World Thyroid Day is 25 May. We spoke with Associate Professor Michael Elliott about this common but often curable cancer.
Thyroid cancer is usually very slow developing and for this reason many patients often don’t notice the signs and symptoms.
Chris O’Brien Lifehouse thyroid specialist A/Prof Michael Elliott says, “These days the vast majority of thyroid tumours are picked up because the patient has a scan for some unrelated issue. Very occasionally patients will find a metastatic lump in their neck which originated from thyroid cancer.”
The good news is that thyroid cancer is highly curable. There are two different types and most people have the good type which carries a high cure rate.
“It is good to be able to tell a patient from the outset that even though they have thyroid cancer, they will almost always have a good outcome and there is a very low chance that they will succumb to their disease. For a doctor, it’s great to be able to put that in perspective,” says A/Prof Elliott.
However, he notes that there are cases of very aggressive cancers, such as anaplastic thyroid cancer which is universally fatal, but is very rare.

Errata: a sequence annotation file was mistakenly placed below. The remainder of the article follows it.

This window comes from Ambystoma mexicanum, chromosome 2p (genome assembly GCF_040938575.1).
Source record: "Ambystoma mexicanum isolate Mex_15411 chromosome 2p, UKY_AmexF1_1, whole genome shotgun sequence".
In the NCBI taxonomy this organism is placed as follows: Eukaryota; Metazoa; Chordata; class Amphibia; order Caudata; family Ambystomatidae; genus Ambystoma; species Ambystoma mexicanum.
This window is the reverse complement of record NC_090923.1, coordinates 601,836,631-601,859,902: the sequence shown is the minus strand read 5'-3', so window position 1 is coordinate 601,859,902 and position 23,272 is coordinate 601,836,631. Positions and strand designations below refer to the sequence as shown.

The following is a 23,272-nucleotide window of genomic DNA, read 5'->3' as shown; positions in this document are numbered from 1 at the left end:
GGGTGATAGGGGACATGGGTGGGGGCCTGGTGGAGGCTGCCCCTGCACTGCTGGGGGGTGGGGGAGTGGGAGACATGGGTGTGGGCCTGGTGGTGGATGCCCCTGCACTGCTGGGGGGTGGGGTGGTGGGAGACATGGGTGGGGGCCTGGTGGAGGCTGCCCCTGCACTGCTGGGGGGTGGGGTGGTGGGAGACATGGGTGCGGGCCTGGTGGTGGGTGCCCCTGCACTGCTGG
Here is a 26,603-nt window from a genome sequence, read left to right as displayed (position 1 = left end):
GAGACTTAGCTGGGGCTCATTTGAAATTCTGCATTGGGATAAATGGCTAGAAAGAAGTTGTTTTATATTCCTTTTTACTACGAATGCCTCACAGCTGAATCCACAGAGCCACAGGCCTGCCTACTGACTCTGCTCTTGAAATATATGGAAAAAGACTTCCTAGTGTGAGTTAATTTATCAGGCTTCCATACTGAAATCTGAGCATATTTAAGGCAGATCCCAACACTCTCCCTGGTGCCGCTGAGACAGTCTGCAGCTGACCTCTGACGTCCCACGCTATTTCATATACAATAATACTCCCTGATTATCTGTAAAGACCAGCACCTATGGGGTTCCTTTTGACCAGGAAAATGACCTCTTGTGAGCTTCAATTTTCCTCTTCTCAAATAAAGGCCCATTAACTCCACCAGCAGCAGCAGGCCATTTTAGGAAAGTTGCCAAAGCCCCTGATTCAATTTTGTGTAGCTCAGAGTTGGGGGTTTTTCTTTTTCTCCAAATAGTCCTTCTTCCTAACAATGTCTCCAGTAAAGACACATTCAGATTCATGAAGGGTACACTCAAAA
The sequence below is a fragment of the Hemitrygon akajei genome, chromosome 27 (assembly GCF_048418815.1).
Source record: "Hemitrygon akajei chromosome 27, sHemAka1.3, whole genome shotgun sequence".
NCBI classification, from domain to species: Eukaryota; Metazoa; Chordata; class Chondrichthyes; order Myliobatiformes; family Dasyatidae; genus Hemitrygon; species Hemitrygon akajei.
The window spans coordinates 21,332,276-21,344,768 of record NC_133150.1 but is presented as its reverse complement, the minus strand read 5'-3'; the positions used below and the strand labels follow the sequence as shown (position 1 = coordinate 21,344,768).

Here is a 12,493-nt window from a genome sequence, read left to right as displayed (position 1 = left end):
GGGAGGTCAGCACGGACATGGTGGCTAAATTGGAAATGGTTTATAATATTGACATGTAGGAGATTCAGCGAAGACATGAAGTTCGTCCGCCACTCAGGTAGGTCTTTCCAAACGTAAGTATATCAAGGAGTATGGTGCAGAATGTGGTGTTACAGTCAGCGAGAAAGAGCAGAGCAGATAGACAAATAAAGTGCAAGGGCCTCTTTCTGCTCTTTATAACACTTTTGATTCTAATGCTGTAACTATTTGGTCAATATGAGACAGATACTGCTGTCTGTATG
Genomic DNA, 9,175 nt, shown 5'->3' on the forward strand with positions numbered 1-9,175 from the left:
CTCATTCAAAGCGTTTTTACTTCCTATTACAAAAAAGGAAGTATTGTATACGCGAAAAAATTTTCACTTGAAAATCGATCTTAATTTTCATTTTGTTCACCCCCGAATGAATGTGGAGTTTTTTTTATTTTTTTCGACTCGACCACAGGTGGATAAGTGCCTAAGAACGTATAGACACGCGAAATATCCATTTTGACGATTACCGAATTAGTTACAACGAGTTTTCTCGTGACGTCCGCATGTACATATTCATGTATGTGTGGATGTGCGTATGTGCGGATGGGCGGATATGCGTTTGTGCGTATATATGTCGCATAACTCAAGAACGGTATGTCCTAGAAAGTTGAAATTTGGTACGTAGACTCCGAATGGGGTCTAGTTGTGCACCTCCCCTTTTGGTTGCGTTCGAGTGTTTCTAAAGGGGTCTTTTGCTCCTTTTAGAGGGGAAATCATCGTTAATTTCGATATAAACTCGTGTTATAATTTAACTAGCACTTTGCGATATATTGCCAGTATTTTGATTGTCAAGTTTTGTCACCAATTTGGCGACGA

Surgery and radioactive iodine are the most widely used treatment options. Radioactive iodine treatment is where a capsule of radioactive substances is swallowed and these are absorbed by the thyroid cells. Radioactive iodine kills these cells while leaving other healthy cells unharmed.
“For most people, they undergo very straightforward surgery which doesn’t cause major long-term problems.”
However, over the past 10 years there has been a lot of research into changing the treatment approach, with an emphasis on personalised treatment programs. Specialists take a selective approach to whether the whole thyroid needs to be removed or just part of it and whether further radioactive iodine is required.
“A lot of the research is about working out which of these patients we can safely offer more limited treatment to. In many instances we can adopt a watch and wait approach as it is such a slow developing disease.”
The long-term impacts of thyroid cancer are minimal in comparison to other head and neck cancers with the main issue being changes to the quality of voice. Swallowing is not an issue post-surgery nor is the surgery disfiguring.
“The operation doesn’t leave much trace, a faint incision on the patient’s neck is all that’s required. The patient will generally retain a good quality of life after the surgery.”
Learn more about thyroid cancer here.